Part of the pleasure of hiking is the drive to the trailhead.  Here are just a few of my favorite places along side of Ozark roads. I drive through Mountainburg in route to many trailheads, but only recently noticed these little cabins.  They are a short distance off of AR 71 at the turnoff that led to the original Lake Fort Smith State Park, closed in 2002 when the lake was expanded.

Dairy Dream in Mountainburg.

Dairy Dream in Mountainburg.

The Dairy Dream is on the east side of AR 71 in Mountainburg.  I noticed their “Mountainburger” is priced at $2.50 according to the menu in the window.  The Dairy Dream was closed for the winter.  I’ve never stopped there but hope to try the Mountainburger someday.

Artist Point on AR 71

Artist Point on AR 71

Artist Point, north of Mountainburg, is one of my favorite places on AR 71.  In 2001, when we were thinking about moving to Alma, we stopped in at Artist Point.  A helpful young lady was working behind the counter as her grandparents looked on.  I asked where she attended school, and she said, “Alma.”  Both she and her younger brother were my students, and I enjoyed watching them grow up.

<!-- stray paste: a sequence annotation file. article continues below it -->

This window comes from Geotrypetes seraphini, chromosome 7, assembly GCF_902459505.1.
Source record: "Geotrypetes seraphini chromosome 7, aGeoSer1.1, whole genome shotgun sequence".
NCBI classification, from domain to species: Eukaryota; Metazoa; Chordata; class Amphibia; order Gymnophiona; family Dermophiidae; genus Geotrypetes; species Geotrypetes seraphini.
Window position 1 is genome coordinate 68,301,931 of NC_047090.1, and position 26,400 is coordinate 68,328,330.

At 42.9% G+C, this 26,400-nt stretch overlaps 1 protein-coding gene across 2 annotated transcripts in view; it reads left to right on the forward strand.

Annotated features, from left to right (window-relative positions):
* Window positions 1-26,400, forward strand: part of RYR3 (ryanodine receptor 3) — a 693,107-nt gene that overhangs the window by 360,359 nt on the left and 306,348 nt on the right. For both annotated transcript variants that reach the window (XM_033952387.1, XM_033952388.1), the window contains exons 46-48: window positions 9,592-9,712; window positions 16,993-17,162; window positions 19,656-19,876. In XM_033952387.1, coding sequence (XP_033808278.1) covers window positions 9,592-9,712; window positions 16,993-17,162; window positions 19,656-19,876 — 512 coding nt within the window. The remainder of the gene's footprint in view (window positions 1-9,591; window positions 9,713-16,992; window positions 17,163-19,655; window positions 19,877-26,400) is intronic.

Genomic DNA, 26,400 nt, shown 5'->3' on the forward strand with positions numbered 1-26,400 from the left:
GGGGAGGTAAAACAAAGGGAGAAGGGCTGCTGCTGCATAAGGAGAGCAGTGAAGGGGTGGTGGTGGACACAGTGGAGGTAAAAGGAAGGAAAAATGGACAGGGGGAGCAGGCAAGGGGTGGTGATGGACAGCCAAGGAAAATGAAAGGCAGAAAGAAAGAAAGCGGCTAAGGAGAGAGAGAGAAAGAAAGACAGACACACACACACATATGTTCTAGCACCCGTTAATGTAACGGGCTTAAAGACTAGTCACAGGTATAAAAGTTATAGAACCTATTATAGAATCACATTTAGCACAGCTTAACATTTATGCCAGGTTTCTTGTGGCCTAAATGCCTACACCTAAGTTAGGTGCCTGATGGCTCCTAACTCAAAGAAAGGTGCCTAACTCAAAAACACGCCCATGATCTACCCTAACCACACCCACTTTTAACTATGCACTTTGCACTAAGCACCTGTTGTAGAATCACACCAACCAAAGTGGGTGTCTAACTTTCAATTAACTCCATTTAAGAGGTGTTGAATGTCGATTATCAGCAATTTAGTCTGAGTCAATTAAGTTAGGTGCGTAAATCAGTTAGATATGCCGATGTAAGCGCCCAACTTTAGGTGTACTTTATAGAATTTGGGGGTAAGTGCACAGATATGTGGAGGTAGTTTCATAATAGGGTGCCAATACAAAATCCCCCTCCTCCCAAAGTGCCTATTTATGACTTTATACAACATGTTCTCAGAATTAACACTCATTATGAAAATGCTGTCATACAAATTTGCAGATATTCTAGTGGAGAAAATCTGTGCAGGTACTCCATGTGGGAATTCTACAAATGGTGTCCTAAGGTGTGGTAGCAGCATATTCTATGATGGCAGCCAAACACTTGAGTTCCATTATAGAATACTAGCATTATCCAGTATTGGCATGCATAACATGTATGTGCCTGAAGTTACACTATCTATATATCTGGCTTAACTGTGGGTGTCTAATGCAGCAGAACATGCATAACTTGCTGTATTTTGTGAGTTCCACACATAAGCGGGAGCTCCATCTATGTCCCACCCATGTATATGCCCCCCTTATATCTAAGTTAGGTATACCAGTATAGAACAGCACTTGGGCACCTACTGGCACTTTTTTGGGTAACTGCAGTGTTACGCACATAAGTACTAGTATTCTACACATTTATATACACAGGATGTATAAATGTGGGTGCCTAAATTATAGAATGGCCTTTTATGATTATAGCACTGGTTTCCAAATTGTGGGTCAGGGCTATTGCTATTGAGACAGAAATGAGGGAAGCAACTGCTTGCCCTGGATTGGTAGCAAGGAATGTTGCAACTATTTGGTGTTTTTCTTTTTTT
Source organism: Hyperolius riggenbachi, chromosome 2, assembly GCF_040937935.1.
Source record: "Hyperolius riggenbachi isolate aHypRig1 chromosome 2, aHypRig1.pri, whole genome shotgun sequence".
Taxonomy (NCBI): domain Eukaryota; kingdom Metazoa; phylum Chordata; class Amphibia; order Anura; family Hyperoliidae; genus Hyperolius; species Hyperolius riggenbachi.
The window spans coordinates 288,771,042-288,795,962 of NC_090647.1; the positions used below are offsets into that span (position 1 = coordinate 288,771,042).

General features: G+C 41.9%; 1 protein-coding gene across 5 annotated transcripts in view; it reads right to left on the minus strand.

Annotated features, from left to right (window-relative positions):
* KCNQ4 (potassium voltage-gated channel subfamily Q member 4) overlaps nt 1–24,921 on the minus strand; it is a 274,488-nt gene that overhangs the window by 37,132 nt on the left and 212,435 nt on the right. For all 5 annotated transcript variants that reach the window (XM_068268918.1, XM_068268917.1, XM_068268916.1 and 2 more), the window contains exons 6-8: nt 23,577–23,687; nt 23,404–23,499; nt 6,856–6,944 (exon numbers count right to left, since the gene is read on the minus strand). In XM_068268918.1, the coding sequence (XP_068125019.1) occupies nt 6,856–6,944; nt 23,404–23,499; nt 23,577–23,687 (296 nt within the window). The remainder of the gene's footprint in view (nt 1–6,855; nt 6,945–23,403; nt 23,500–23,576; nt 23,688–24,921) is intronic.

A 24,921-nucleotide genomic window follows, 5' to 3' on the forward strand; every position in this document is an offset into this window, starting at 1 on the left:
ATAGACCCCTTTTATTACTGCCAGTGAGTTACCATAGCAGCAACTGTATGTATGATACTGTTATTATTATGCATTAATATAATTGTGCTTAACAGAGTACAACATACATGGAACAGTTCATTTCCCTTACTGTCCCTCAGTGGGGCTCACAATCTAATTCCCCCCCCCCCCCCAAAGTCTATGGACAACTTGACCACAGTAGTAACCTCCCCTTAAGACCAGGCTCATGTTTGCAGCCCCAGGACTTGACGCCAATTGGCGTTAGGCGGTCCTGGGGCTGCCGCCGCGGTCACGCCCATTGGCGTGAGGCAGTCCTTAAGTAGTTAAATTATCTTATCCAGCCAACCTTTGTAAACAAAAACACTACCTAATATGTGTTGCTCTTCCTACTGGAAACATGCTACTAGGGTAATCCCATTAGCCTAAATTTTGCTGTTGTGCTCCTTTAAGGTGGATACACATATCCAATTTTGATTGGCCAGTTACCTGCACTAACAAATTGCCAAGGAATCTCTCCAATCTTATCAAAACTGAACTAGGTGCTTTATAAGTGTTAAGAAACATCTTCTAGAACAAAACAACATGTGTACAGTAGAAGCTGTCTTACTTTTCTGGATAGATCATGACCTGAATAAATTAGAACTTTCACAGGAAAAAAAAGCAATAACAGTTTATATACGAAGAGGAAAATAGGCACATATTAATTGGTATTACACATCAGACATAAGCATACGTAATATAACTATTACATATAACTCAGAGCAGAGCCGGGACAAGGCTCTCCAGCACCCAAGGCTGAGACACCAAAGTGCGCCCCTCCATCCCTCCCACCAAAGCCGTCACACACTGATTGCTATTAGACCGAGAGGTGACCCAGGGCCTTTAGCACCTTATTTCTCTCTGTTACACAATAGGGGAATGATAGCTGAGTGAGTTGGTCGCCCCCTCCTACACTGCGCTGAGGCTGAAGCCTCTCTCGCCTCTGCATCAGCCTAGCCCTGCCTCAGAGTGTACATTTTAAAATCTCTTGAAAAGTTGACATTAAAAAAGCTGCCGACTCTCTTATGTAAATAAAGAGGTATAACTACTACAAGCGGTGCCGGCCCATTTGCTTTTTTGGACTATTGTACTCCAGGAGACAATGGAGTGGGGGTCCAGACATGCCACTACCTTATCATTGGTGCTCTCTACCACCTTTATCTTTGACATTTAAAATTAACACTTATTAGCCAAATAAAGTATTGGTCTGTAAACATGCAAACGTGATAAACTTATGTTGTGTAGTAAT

I became friends with Mr. and Mrs. Blaylock, owners of Artist Point.  There was a steep trail behind the store.  Mr. Blaylock wasn’t able to hike the trail down to the waterfall anymore, but enjoyed hearing reports and seeing photos of the area.  Sadly, Mr. Blaylock has been gone for several years, but his store remains and is definitely worth a stop if you’re in the area.

Abandoned house on Highway 23

Abandoned house on Highway 23

Old structures along the roads sometimes demand that my Jeep hit the shoulder.  Even though I’m rushing to the trail, I’ll pull out the camera for a few pics.

Barn on Highway 23

Barn on Highway 23

Sometimes food is the motivator.  Such is the case with the Turner Bend Store, located on Highway 23 close to Cass.  Great sandwiches and good people!  Stopping there is always a treat!

Turner Bend Store

Turner Bend Store

The Oark General Store serves up a good breakfast, lunch, and dinner.  They are known for being Arkansas’ oldest continuously open restaurant.  A necessary stop if you’re hitting the western part of the Ozark Highlands Trail.  It’s a short drive from Arbaugh Trailhead.

Oark General Store

Oark General Store

Oark General Store